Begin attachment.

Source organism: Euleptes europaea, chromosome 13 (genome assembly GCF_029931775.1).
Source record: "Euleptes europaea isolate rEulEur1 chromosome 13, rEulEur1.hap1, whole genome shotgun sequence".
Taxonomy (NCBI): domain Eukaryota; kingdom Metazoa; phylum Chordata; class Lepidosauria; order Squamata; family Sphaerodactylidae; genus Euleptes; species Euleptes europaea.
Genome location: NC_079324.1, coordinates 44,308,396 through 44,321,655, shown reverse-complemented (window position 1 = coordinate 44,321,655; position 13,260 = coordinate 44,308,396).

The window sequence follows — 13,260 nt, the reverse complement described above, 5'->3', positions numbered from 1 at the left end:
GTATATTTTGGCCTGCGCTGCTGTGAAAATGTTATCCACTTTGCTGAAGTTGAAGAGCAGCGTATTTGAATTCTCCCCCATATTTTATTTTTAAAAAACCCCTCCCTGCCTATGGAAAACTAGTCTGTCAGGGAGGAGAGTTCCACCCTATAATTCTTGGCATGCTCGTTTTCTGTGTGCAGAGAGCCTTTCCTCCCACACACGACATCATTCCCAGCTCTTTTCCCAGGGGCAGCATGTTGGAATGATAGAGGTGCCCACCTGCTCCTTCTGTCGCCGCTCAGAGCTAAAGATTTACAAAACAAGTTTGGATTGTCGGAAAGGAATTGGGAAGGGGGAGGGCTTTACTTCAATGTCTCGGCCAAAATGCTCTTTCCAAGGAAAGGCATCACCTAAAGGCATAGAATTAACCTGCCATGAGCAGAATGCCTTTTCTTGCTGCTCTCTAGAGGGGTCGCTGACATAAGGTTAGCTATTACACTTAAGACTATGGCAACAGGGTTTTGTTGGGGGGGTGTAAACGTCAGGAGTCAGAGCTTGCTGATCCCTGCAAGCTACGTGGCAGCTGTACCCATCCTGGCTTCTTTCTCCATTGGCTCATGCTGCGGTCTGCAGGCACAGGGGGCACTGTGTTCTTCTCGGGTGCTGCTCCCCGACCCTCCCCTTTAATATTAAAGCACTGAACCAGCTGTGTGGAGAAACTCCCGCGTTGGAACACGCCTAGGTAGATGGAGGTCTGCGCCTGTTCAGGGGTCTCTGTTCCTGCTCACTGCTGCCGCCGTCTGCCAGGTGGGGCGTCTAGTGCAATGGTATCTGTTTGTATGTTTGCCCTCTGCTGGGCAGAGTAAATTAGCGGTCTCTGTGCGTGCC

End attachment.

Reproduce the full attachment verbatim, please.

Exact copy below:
Source organism: Euleptes europaea, chromosome 13 (genome assembly GCF_029931775.1).
Source record: "Euleptes europaea isolate rEulEur1 chromosome 13, rEulEur1.hap1, whole genome shotgun sequence".
Taxonomy (NCBI): domain Eukaryota; kingdom Metazoa; phylum Chordata; class Lepidosauria; order Squamata; family Sphaerodactylidae; genus Euleptes; species Euleptes europaea.
Genome location: NC_079324.1, coordinates 44,308,396 through 44,321,655, shown reverse-complemented (window position 1 = coordinate 44,321,655; position 13,260 = coordinate 44,308,396).

The window sequence follows — 13,260 nt, the reverse complement described above, 5'->3', positions numbered from 1 at the left end:
GTATATTTTGGCCTGCGCTGCTGTGAAAATGTTATCCACTTTGCTGAAGTTGAAGAGCAGCGTATTTGAATTCTCCCCCATATTTTATTTTTAAAAAACCCCTCCCTGCCTATGGAAAACTAGTCTGTCAGGGAGGAGAGTTCCACCCTATAATTCTTGGCATGCTCGTTTTCTGTGTGCAGAGAGCCTTTCCTCCCACACACGACATCATTCCCAGCTCTTTTCCCAGGGGCAGCATGTTGGAATGATAGAGGTGCCCACCTGCTCCTTCTGTCGCCGCTCAGAGCTAAAGATTTACAAAACAAGTTTGGATTGTCGGAAAGGAATTGGGAAGGGGGAGGGCTTTACTTCAATGTCTCGGCCAAAATGCTCTTTCCAAGGAAAGGCATCACCTAAAGGCATAGAATTAACCTGCCATGAGCAGAATGCCTTTTCTTGCTGCTCTCTAGAGGGGTCGCTGACATAAGGTTAGCTATTACACTTAAGACTATGGCAACAGGGTTTTGTTGGGGGGGTGTAAACGTCAGGAGTCAGAGCTTGCTGATCCCTGCAAGCTACGTGGCAGCTGTACCCATCCTGGCTTCTTTCTCCATTGGCTCATGCTGCGGTCTGCAGGCACAGGGGGCACTGTGTTCTTCTCGGGTGCTGCTCCCCGACCCTCCCCTTTAATATTAAAGCACTGAACCAGCTGTGTGGAGAAACTCCCGCGTTGGAACACGCCTAGGTAGATGGAGGTCTGCGCCTGTTCAGGGGTCTCTGTTCCTGCTCACTGCTGCCGCCGTCTGCCAGGTGGGGCGTCTAGTGCAATGGTATCTGTTTGTATGTTTGCCCTCTGCTGGGCAGAGTAAATTAGCGGTCTCTGTGCGTGCC